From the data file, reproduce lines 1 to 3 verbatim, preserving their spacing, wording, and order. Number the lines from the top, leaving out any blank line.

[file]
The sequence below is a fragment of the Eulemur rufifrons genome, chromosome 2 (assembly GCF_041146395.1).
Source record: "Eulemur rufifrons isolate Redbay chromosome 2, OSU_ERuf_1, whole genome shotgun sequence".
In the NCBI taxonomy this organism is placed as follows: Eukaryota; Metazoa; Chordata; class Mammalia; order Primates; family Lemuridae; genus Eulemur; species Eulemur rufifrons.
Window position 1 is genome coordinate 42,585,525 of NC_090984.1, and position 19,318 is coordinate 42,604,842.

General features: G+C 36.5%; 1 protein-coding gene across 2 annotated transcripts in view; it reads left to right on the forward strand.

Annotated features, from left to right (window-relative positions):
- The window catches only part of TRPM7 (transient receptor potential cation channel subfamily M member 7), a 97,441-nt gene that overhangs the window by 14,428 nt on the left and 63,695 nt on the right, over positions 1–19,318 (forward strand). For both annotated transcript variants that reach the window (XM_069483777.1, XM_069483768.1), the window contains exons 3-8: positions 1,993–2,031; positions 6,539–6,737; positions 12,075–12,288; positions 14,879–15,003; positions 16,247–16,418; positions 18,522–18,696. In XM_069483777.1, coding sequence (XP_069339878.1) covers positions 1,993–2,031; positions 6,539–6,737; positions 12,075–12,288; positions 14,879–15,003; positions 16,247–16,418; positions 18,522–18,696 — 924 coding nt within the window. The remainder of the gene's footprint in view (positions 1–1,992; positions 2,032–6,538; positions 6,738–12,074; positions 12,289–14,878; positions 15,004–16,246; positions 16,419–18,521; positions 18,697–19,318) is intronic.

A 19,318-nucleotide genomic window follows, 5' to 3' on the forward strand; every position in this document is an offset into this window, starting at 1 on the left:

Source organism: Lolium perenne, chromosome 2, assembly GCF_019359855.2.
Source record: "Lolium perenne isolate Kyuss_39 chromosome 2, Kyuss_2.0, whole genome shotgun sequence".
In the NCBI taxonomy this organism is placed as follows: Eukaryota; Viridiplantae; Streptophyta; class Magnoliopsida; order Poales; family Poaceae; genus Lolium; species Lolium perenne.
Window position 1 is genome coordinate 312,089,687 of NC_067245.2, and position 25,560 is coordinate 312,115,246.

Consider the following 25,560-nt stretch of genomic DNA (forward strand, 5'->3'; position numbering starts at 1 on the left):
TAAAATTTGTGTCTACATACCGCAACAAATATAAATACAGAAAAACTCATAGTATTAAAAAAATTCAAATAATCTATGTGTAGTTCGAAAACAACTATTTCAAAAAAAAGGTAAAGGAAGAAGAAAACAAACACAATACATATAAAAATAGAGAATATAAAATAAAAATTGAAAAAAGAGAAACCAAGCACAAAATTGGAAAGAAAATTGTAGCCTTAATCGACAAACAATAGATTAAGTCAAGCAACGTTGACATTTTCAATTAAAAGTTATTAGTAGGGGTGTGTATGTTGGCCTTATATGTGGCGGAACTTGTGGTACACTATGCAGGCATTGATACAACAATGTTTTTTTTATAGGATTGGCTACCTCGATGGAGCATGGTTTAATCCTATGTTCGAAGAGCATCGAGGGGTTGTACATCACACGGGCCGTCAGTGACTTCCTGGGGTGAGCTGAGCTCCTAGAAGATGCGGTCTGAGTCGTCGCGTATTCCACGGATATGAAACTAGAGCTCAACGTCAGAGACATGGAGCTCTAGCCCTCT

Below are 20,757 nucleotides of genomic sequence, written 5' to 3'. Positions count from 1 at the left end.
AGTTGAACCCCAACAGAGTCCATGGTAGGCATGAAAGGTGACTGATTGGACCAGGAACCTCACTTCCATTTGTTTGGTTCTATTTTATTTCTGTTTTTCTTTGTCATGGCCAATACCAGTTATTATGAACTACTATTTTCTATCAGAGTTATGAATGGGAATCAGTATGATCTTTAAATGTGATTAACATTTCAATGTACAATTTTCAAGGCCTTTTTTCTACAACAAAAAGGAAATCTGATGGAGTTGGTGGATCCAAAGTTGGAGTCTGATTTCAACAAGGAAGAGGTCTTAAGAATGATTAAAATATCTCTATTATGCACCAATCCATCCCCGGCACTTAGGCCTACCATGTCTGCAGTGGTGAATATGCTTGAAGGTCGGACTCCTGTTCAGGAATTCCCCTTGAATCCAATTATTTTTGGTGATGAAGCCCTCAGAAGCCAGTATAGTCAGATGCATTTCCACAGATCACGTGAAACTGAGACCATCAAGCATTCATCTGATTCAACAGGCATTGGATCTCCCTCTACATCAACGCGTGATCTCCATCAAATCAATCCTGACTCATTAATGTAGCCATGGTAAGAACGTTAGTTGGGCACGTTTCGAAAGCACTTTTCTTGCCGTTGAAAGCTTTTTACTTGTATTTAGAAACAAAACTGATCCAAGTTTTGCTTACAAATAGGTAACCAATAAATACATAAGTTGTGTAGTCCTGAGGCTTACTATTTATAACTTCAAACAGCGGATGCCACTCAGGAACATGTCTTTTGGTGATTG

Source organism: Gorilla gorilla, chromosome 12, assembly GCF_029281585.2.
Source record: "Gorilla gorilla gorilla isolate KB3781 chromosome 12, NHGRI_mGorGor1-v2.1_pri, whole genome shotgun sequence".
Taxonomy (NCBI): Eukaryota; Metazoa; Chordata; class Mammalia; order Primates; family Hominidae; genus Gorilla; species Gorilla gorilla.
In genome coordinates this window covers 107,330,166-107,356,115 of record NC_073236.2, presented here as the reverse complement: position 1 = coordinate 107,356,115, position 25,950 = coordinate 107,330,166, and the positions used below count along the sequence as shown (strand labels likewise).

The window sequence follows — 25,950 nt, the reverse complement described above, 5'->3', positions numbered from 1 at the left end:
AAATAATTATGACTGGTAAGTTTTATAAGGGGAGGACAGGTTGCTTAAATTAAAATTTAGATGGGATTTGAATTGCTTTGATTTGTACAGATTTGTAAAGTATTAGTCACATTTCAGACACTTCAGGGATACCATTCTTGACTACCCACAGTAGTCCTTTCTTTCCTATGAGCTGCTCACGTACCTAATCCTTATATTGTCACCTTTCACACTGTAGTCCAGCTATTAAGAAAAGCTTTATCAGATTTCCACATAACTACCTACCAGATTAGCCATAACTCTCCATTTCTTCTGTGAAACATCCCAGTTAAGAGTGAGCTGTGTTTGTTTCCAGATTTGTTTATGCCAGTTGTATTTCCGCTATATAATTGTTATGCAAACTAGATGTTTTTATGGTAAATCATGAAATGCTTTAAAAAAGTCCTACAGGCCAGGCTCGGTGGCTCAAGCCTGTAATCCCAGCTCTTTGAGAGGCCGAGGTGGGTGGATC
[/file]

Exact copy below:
The sequence below is a fragment of the Eulemur rufifrons genome, chromosome 2 (assembly GCF_041146395.1).
Source record: "Eulemur rufifrons isolate Redbay chromosome 2, OSU_ERuf_1, whole genome shotgun sequence".
In the NCBI taxonomy this organism is placed as follows: Eukaryota; Metazoa; Chordata; class Mammalia; order Primates; family Lemuridae; genus Eulemur; species Eulemur rufifrons.